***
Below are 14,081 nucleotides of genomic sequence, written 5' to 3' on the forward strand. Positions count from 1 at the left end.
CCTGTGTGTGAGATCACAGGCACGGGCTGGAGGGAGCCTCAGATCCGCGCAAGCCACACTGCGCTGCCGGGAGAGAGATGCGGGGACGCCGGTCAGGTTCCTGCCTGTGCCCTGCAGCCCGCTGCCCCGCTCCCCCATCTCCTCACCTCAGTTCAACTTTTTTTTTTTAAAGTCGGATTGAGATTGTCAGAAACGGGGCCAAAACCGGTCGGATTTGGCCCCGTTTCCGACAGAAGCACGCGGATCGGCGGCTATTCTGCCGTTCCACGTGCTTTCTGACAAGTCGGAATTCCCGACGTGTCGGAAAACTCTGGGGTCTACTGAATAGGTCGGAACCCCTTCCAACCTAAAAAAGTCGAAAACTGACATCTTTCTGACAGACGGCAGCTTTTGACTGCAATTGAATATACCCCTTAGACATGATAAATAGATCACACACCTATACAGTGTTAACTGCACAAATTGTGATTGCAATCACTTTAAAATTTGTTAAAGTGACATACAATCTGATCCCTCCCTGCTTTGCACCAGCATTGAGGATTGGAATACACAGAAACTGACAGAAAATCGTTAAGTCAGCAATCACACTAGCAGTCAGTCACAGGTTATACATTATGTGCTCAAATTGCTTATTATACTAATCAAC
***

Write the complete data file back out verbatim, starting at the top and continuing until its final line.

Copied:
Below are 14,081 nucleotides of genomic sequence, written 5' to 3' on the forward strand. Positions count from 1 at the left end.
CCTGTGTGTGAGATCACAGGCACGGGCTGGAGGGAGCCTCAGATCCGCGCAAGCCACACTGCGCTGCCGGGAGAGAGATGCGGGGACGCCGGTCAGGTTCCTGCCTGTGCCCTGCAGCCCGCTGCCCCGCTCCCCCATCTCCTCACCTCAGTTCAACTTTTTTTTTTTAAAGTCGGATTGAGATTGTCAGAAACGGGGCCAAAACCGGTCGGATTTGGCCCCGTTTCCGACAGAAGCACGCGGATCGGCGGCTATTCTGCCGTTCCACGTGCTTTCTGACAAGTCGGAATTCCCGACGTGTCGGAAAACTCTGGGGTCTACTGAATAGGTCGGAACCCCTTCCAACCTAAAAAAGTCGAAAACTGACATCTTTCTGACAGACGGCAGCTTTTGACTGCAATTGAATATACCCCTTAGACATGATAAATAGATCACACACCTATACAGTGTTAACTGCACAAATTGTGATTGCAATCACTTTAAAATTTGTTAAAGTGACATACAATCTGATCCCTCCCTGCTTTGCACCAGCATTGAGGATTGGAATACACAGAAACTGACAGAAAATCGTTAAGTCAGCAATCACACTAGCAGTCAGTCACAGGTTATACATTATGTGCTCAAATTGCTTATTATACTAATCAAC